Sunday, November 04, 2007

you never call, you never visit

Via Atrios, it seems that our plan to build a Berlin Wall-style border fence, arbitrarily lock up and deport unskilled laborers, and probe, prod, and generally hassle everyone who wants to set foot on American soil is impacting travel patterns in predictable ways:

WASHINGTON (AFP) — The number of foreign visitors to the United States has plummeted since the September 11, 2001 attacks on New York and Washington because foreigners don't feel welcome, tourism professionals said Thursday.

"Since September 11, 2001, the United States has experienced a 17 percent decline in overseas travel, costing America 94 billion dollars in lost visitor spending, nearly 200,000 jobs and 16 billion dollars in lost tax revenue," the Discover America advocacy campaign said in a statement.

It’s good to see the business-friendly Bush administration working its trademark administrative magic to improve the competitiveness of American corporations in an ever-more connected world.

Chairman Stevan Porter lamented the "extraordinary decline" in the number of overseas visitors to the United States, while the advocacy group's executive director, Geoff Freeman, blamed the slump on the shabby welcome many foreigners feel they get in the United States.

"It's clear what's keeping people away in the post-9/11 environment: it is the perception around the world that travelers aren't welcome," Freeman told AFP.

"Travelers around the world feel the US entry experience is among the world's worst," Freeman said, calling on the US government to work with the private sector to make visa acquisition more efficient, the entry process traveler-friendly, and to improve communication.

Traveling to a place, meeting the people who live there, and experiencing their hospitality in person typically improves a traveler’s perceptions of the place, perceptions that would otherwise be premised on abstraction and rumor. We’ve removed that option for many, and made travel difficult and sometimes humiliating for those for whom the option remains. We’ve even stopped our own leaders from traveling freely, showing that our entry policies long ago lost touch with reality.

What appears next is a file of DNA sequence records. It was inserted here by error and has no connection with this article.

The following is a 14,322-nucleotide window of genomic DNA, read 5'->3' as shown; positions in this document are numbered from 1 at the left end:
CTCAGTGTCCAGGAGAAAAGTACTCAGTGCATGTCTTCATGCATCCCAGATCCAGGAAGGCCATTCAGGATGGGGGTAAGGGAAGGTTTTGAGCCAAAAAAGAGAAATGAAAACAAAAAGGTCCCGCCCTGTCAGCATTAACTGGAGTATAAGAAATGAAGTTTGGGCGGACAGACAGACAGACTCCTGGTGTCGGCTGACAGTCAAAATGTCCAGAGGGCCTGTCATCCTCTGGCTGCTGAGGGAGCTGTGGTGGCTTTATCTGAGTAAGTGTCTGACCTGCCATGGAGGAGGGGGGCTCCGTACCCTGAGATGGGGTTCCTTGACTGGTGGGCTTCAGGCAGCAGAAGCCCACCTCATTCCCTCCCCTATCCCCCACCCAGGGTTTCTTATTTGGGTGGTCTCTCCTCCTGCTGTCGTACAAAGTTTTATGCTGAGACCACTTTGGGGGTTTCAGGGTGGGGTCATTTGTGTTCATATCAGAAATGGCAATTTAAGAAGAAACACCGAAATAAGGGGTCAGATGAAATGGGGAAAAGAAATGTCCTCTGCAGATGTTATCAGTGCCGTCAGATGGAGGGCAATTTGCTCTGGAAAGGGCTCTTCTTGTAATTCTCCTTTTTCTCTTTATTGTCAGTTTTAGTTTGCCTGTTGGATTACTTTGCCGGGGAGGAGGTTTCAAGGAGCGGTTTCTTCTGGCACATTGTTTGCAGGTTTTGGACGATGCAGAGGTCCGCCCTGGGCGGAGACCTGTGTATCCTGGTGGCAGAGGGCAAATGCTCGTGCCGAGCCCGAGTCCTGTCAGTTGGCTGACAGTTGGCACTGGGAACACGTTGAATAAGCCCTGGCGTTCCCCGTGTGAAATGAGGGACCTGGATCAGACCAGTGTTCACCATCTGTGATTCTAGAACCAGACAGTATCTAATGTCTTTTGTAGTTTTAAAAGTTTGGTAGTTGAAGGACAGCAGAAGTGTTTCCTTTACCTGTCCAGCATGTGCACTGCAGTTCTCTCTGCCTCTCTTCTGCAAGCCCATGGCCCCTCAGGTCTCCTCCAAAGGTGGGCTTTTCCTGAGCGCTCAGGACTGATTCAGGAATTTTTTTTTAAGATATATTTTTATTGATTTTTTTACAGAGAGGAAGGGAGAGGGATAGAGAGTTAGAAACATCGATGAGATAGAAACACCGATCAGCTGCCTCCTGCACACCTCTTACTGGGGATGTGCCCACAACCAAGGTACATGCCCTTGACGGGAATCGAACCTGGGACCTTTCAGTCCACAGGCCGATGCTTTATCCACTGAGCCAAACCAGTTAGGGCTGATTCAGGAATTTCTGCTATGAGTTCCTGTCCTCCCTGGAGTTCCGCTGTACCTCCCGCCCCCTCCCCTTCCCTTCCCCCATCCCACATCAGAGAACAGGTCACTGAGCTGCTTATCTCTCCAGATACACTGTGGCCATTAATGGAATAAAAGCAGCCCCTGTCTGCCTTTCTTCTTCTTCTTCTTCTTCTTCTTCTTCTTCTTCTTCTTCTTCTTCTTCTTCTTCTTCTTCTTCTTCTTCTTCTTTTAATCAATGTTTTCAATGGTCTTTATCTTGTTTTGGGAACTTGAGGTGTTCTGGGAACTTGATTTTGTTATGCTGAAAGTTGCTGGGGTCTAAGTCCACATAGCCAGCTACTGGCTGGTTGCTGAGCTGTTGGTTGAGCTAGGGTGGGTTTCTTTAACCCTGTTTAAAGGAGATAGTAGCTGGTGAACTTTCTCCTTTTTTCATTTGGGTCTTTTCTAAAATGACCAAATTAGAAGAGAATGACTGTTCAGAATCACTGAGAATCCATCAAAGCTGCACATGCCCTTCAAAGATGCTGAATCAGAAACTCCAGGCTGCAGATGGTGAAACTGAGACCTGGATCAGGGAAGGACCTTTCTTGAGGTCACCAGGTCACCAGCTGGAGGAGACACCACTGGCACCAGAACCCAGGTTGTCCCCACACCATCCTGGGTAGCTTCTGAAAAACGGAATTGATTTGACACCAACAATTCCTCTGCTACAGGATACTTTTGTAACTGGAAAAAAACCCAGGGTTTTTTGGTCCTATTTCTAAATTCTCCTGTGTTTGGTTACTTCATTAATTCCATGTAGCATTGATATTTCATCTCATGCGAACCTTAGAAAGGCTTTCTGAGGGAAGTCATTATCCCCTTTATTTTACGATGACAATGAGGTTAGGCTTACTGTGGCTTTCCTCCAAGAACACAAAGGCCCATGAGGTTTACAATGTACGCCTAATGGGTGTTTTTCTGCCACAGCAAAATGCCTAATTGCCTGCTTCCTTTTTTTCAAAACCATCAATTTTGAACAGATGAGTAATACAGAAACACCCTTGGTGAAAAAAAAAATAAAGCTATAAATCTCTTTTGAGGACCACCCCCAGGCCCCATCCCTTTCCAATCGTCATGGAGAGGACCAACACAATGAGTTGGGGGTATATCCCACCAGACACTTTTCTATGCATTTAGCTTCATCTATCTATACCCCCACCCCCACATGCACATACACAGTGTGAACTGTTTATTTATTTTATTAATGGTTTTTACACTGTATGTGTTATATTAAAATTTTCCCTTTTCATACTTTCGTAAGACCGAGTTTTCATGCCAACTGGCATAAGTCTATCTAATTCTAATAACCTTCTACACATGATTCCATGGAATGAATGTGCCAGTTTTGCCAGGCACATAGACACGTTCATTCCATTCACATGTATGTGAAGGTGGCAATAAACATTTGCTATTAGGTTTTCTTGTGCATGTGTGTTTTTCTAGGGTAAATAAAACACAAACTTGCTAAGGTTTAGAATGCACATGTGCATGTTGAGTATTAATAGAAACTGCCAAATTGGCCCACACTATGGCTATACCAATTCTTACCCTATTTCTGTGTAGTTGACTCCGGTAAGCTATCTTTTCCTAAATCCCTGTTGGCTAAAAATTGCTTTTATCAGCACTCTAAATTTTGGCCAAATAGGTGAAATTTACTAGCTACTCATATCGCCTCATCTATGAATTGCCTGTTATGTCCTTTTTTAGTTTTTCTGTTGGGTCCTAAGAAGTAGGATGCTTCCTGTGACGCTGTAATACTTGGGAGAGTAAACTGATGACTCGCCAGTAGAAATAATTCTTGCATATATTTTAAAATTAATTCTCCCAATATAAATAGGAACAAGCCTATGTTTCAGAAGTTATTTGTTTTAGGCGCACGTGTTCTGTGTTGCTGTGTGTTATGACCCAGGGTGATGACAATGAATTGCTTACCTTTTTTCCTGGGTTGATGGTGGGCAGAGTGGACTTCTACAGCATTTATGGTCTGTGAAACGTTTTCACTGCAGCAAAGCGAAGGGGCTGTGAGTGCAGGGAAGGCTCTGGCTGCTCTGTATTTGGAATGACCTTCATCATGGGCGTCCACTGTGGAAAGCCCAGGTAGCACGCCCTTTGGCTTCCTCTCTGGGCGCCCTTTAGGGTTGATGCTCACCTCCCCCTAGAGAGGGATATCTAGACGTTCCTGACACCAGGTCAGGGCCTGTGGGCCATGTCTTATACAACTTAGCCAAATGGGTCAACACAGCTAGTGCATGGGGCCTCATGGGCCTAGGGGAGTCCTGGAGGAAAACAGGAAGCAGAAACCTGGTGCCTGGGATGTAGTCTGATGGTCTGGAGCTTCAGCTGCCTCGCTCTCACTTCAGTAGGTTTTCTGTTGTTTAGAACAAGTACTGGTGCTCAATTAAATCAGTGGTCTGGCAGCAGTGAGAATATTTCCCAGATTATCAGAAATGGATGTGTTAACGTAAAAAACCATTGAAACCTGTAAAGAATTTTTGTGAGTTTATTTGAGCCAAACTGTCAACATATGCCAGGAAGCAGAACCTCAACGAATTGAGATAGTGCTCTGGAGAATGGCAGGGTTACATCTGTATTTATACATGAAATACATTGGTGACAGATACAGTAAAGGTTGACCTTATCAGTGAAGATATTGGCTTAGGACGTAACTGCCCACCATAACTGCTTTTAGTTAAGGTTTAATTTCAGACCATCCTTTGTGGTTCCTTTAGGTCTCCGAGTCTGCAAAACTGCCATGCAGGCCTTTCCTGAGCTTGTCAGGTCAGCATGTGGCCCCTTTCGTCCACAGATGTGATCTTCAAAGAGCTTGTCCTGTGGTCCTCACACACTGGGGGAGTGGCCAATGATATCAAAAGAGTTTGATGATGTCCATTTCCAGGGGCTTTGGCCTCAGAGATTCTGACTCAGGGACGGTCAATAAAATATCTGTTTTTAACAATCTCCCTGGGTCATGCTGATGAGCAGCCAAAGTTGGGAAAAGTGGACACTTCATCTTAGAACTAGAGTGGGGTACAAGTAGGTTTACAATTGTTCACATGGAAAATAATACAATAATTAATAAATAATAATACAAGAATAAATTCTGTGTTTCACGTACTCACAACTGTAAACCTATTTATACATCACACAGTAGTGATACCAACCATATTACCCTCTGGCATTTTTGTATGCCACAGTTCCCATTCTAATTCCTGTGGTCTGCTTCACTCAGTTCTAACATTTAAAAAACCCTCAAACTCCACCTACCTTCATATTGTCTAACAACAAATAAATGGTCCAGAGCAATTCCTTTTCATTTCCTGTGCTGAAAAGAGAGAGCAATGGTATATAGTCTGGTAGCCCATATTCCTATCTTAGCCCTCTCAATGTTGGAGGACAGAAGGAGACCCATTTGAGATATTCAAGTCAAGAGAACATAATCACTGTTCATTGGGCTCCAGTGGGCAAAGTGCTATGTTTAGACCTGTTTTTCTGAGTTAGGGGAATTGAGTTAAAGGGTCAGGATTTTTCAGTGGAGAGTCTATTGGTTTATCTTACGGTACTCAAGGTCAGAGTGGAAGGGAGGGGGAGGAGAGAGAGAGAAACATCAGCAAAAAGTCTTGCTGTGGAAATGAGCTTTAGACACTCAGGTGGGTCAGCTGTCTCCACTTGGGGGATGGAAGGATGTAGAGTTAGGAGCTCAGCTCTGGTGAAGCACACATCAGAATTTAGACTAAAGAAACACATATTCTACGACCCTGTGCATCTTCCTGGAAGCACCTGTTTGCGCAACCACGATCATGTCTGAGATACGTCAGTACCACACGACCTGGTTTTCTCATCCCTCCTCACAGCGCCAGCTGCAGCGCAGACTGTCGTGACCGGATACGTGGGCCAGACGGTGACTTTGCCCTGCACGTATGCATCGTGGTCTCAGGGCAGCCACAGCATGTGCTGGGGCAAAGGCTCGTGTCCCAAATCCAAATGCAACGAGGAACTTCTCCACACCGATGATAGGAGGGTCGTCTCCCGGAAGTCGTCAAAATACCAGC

Last year, only 56 percent of Britons had a positive opinion of the United States compared with 83 percent in 2000, the Pew Global Attitudes report for 2006 shows.

Thirty-nine percent of French people saw the United States in a positive light last year, compared with 62 percent in 2000.

In Turkey 12 percent had good things to say about the United States last year -- 40 percentage points down on 2000.

These are our ostensible allies.

The cycle we’ve been stuck in for most of my lifetime, but especially since 9/11, of distrust and alienation is not sustainable. It’s up to us to change this country in which we live.


nicolle said...

So do you feel that the only option left is to leave the US like Rob thinks? Or do you think that it is possible to live here and represent a different kind of American? What do you think about hosting students (mostly adults, like the ones that go to Rob's school) as a way to improve relations and perceptions, albeit only one person at a time?

Anonymous said...

I buy this, but just from my own experience, it seems like Europeans are still flocking to places like New York, especially with the dollar so low against the Euro. Also, I wonder if this ebb and flow usually happens based upon political leadership in a country, not just policy fallout. Did people really want to visit Thatcher's England? Not that I can think of a world leader in recent memory much worse than GWB.

yave said...

It's hard to overstate the visceral unfavorable reaction to Bush many non-Americans have--although I've not been out of the country for some time now.

I guess the significant thing about this article is that travel is still falling off even though the dollar is so cheap.

Nicolle, I think those are good ideas. I don't know if opting out is the right answer, although then you might be able to give people a different image of Americans than they might expect. Also, ever the optimist, I continue to believe the GOP will get decimated in next year's elections, hopefully making this a somewhat more livable country.